In product benchmarking , the individual attributes of products are measured against the " benchmark " and compared with the company's own product portfolio. The benchmark represents the market leader in the product segment. The comparison is used to derive potentials for one's own product in a potential analysis in order to improve one's own position on the market.
The most important attributes to be examined are:
- Target of the product,
- Structure ( parts list ),
- technologies used,
- Materials and most of all
A direct comparison of products whose function or purpose is identical is mostly difficult due to the different manufacturing technologies and designs of the products.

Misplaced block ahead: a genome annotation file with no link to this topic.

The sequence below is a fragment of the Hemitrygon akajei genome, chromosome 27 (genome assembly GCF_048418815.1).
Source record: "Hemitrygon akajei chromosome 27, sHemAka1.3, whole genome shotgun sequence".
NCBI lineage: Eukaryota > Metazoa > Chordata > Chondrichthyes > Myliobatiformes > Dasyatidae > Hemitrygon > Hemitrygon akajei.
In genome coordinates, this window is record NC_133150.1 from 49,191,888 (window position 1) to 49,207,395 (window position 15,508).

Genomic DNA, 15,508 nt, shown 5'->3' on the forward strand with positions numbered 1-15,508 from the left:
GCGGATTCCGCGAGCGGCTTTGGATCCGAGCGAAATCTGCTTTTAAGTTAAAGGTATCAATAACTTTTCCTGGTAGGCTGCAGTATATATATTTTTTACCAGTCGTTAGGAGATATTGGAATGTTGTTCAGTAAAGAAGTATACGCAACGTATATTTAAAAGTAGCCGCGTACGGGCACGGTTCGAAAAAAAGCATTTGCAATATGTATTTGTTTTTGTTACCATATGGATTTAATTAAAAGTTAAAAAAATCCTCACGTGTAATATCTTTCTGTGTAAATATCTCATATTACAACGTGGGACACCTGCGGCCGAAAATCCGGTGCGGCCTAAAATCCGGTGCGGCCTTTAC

For a comparison, abstract definitions of the partial functions of the products are therefore made. The basis for this is the function analysis in the value analysis . This can be done with simple aids such as flipchart , tables or spreadsheets .
With increasing product complexity, specially developed benchmarking systems with a focus on product and process benchmarking can help. Database systems (benchmarking databases, benchmarking software ) help to organize and analyze information. A distinction is made between databases that provide general information for the public and database systems that manage company-specific know-how and are hosted on the company's intranet .
- H. Sabisch, C. Tintelnot: Integrated benchmarking for products and product development processes. Springer-Verlag 1997, ISBN 3-540-61963-1
- James G. Patterson: The Basics of Benchmarking - Finding the Best Solution. Crisp Publications, 1996, ISBN 3-7064-0251-3
- ↑ Benchmarking as a competitive management method . Chapter 1.2.2 Comparison and evaluation criteria, p. 23